For a stand-up comedian to pen a late-night Fringe play about literature’s greatest double act isn’t the most obvious career move. Then again, Stewart Lee’s 20 year career hasn’t exactly steered the usual path of a generation of comics weaned on the ‘comedy is the new rock n roll’ maxim. Having directed and co-wrote Jerry Springer – The Opera, moonlighted as a music journalist and just made his debut as a fiction writer in a collection of short stories based on songs by The Fall, Johnson And Boswell – Late But Live is a suitably single-minded excursion into drama.
Here were two men, after all, who went about things in very different ways. Where Dr Johnson confounded people’s expectations of how a man of letters should behave, Boswell, like some historical equivalent of music journalist legend Lester Bangs, preferred to print the myth.
Lee had read Boswell’s account of Johnson on their trip to Scotland a long time ago, and when approached to write the play decided to attempt to demonstrate how the wit of Johnson could be presented in a modern way, and to show that he’s as funny as any comedian now. He plumped for using the device of a book launch, in which Johnson and Boswell attempt to ply their wares on a thoroughly modern audience in a manner that allows them to talk about Scotland in the 21st century rather than the 18th.
“What became more interesting and relevant to now,” Lee explains prior to a warm-up stand-up show at Glasgow’s Stand comedy club, “particularly in light of the Queen documentary being re-edited, is how Boswell clearly had an agenda on how he wanted to present Johnson. It was a father-son hero-worship thing, and it’s also about how PR works, and how events are recorded, and what was the difference about how Johnson might have been like and how Boswell chose to record it.
“Boswell made a career out of following Johnson around and writing down all the funny things he says. So apart from three or four incidents from the story, I started ignoring most of the historical side of it, and thinking about what it would be like to have these two men onstage, one of whom clearly hero worships the other, and we ended up looking at how Jonathan Ross interviews people he’s clearly a bit in awe of from his childhood. Boswell actually says at one point ‘I’m a big fan of your work. We all are.’”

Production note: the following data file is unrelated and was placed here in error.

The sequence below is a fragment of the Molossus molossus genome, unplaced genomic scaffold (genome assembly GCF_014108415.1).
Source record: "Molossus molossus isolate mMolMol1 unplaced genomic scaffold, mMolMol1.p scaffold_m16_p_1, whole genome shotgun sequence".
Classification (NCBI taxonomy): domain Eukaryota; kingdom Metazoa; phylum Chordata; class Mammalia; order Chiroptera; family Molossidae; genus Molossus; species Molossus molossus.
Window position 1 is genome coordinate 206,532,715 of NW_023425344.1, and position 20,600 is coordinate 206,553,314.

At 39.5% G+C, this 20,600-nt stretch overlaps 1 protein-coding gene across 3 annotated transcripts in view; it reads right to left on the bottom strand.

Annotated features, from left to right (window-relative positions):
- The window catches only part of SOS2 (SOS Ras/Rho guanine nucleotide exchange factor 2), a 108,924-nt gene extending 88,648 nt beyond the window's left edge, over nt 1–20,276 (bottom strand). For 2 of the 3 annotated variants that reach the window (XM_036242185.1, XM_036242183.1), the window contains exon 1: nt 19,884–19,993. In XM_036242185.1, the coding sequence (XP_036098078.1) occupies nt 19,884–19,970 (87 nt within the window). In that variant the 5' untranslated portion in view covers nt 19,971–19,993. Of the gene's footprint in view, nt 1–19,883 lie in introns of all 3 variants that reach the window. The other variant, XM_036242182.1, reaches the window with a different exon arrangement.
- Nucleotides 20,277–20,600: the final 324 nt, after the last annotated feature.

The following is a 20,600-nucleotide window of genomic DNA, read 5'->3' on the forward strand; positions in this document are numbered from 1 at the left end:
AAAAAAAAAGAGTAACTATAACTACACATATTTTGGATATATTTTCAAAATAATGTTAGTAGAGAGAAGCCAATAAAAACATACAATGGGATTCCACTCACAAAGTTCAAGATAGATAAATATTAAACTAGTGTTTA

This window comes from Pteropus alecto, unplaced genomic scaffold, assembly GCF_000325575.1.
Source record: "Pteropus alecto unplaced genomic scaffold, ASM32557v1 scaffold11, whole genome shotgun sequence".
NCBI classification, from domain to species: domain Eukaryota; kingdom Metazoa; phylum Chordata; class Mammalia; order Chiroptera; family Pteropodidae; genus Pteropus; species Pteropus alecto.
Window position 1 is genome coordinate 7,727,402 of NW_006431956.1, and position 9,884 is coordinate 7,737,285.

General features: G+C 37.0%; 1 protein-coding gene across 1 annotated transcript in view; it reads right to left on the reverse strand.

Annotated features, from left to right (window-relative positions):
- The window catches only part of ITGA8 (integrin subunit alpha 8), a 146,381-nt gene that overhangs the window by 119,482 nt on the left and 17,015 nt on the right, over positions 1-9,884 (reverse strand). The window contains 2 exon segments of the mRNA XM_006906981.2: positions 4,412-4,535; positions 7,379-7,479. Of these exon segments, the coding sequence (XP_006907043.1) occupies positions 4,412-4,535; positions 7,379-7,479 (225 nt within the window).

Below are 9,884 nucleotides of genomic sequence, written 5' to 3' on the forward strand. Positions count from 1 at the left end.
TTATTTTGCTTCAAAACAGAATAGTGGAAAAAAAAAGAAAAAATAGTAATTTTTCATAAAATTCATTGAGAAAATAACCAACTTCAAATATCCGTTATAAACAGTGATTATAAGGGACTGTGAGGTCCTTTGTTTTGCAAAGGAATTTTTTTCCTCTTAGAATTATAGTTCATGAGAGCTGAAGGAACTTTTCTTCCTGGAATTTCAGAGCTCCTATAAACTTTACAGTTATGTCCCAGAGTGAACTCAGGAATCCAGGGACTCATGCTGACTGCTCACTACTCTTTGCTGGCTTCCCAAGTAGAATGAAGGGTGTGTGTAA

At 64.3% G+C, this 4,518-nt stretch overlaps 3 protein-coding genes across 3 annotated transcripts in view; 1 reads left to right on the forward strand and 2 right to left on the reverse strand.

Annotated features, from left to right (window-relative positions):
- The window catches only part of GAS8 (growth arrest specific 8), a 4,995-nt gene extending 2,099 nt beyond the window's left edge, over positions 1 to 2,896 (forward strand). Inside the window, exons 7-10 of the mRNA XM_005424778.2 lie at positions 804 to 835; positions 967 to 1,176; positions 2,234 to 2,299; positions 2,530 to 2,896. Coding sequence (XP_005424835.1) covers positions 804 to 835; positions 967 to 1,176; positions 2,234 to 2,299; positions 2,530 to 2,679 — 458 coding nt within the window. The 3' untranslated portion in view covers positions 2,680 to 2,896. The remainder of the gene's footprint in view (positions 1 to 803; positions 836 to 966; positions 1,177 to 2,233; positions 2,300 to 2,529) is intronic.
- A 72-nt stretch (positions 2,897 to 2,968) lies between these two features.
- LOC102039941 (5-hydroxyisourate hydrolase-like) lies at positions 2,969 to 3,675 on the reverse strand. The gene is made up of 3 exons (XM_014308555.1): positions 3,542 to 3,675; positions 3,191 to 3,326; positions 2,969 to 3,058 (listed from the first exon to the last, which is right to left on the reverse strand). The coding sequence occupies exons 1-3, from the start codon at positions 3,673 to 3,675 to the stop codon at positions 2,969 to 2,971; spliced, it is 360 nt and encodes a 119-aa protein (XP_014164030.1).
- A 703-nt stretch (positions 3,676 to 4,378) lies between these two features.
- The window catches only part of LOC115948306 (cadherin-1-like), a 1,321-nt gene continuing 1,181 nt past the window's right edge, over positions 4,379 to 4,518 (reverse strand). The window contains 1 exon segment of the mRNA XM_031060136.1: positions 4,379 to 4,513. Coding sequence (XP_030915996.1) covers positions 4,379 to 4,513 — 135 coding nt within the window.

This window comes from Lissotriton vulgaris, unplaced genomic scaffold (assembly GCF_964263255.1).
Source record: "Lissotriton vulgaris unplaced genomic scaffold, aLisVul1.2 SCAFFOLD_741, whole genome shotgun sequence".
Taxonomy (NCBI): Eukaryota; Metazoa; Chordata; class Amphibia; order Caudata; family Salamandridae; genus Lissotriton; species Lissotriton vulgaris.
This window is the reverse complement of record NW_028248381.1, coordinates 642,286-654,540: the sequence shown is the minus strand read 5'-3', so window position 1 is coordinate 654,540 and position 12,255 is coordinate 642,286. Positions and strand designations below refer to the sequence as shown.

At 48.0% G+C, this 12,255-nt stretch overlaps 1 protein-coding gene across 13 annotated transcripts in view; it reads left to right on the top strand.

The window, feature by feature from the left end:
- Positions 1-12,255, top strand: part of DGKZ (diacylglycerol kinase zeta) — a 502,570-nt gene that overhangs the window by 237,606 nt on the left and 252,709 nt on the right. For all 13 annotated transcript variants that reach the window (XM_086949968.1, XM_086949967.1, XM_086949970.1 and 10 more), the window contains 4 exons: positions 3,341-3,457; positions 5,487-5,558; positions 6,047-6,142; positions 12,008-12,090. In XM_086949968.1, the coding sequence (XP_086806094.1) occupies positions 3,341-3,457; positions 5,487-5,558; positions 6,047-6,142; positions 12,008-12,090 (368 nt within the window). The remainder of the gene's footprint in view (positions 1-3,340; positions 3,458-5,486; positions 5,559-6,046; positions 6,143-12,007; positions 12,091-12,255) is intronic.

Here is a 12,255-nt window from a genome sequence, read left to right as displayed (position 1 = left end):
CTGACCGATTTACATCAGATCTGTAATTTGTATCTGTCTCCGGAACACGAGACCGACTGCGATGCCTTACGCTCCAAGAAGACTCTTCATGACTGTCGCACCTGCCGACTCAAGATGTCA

Lee began thinking of some of his own heroes, fully paid up members of the awkward squad such as the late Peter Cook, former Sex Pistol John Lydon, Morrissey, and of course Mark E Smith, front-man of Lee’s most beloved band, The Fall. All have determinedly confounded any attempts to co-opt them into show-business’s cosy, PR-led inner circle, making for stubbornly inconsistent, often self-destructive, but altogether more interesting careers.
“All these people have a sense of what their public persona is,” Lee points out, “and are expected to be caustic and witty. But as they get older you can see them get rather tired of it. In interviews Smith either blocks everything or else decides to be hilarious. Morrissey’s like that as well, and some of Peter Cook’s interviews towards the end of his life were the best things he ever did.